Nigerian Journal of Clinical Practice

: 2013  |  Volume : 16  |  Issue : 1  |  Page : 110--112

Exertional abdominal pain as a symptom of secondary pulmonary hypertension in mitral stenosis

J Najafian, N Toghianifar, A Khosravi 
 Department of cardiology, Isfahan Cardiovascular Research Center, Isfahan Cardiovascular Research Institute, Isfahan University of Medical Sciences, Isfahan, Iran

Correspondence Address:
J Najafian
Department of cardiology, Isfahan Cardiovascular Research Center, Isfahan University of Medical Sciences, Jomhouri Sq., Khorram St., Sadigheh Tahereh Research Center, Isfahan, P. O. Box: 81465-1148


We report a rare presentation of mitral stenosis (MS). MS is a common valvular disease, the first manifestation of which is usually easy fatigability and exertional dyspnea. As the disease progresses in severity, other signs and symptoms appear, such as orthopnea, hemoptysis, and peripheral edema. This is the first report of a case of mitral stenosis presenting with exertional abdominal pain as the first manifestation. This case report describes the clinical characteristics of a 55-year-old woman with mitral stenosis and severe pulmonary hypertension, whose first symptom was exertional abdominal pain.

How to cite this article:
Najafian J, Toghianifar N, Khosravi A. Exertional abdominal pain as a symptom of secondary pulmonary hypertension in mitral stenosis.Niger J Clin Pract 2013;16:110-112

How to cite this URL:
Najafian J, Toghianifar N, Khosravi A. Exertional abdominal pain as a symptom of secondary pulmonary hypertension in mitral stenosis. Niger J Clin Pract [serial online] 2013 [cited 2020 Sep 28 ];16:110-112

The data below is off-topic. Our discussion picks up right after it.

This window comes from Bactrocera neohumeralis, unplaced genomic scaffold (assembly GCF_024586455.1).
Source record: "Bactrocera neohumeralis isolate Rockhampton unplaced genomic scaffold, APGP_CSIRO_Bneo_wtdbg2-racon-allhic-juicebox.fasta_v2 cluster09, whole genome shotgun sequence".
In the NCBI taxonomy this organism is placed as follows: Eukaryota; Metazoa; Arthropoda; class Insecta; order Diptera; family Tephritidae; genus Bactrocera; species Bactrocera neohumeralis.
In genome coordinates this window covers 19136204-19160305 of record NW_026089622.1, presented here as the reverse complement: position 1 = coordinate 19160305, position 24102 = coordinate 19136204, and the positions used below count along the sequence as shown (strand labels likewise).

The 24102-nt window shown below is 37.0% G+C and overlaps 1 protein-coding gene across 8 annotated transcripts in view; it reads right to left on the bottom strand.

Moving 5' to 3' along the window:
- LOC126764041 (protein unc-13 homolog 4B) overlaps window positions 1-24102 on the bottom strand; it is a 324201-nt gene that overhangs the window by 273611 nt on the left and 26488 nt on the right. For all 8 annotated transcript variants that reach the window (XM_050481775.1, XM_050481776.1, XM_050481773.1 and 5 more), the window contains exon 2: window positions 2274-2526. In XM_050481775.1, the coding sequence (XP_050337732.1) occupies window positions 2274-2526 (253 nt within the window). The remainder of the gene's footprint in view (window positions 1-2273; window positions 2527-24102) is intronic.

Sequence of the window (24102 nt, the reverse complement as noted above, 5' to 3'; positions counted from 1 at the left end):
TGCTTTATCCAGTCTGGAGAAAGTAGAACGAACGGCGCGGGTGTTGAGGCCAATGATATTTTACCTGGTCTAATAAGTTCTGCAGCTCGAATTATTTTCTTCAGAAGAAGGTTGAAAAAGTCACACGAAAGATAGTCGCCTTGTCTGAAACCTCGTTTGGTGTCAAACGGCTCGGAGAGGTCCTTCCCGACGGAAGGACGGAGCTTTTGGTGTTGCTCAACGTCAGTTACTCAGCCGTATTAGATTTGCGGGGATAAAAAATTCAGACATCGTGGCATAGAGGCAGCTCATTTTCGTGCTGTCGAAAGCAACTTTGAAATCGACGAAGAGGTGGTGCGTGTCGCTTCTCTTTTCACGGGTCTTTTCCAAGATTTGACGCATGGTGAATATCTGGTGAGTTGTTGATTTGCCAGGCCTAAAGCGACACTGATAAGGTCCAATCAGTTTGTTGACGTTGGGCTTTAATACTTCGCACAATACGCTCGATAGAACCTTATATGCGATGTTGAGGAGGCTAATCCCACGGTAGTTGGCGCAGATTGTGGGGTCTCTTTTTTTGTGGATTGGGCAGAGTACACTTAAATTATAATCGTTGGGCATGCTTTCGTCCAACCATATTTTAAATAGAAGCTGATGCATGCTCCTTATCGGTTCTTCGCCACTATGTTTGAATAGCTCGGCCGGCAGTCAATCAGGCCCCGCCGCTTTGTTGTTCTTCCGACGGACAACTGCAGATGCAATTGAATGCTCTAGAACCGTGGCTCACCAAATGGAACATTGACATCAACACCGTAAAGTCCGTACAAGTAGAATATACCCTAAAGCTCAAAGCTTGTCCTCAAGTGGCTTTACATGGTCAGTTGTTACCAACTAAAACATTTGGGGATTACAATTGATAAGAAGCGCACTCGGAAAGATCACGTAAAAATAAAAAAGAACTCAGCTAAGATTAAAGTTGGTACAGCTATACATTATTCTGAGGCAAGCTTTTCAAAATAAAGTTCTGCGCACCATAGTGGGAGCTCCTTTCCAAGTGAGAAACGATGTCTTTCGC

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Full Text


Mitral stenosis (MS) is a valvular heart disease with various etiologies. The predominant cause of MS in developing countries is rheumatic heart disease. Reduced cardiac output and pulmonary hypertension are the main pathophysiologic mechanisms explaining the signs and symptoms of MS. [1] Pulmonary hypertension in patients with MS results mainly from passive backward transmission of the elevated left atrial pressure. Pulmonary arteriolar constriction and organic obliterative changes in the pulmonary vascular bed are other contributory mechanisms and are considered to be complications of longstanding and severe MS. [2] There are several reports of atypical presentation of MS. [3-7] All of these atypical presentations were related to peripheral arterial emboli or pulmonary hypertension. Our search of Medline and PubMed did not reveal any report of exertional abdominal pain as the first manifestation of MS.


Written informed consent was obtained from the patient for publication of this report.

 Case Report

A 55-year-old woman was referred to Isfahan Alzahra Hospital by a general practitioner from a rural region of Chaharmahal state in the central part of Iran. The patient was asymptomatic at rest but complained of abdominal pain on mild exertion. This exertional abdominal pain had started 1 month earlier and had increased in frequency recently. The patient was hospitalized in the surgical emergency ward.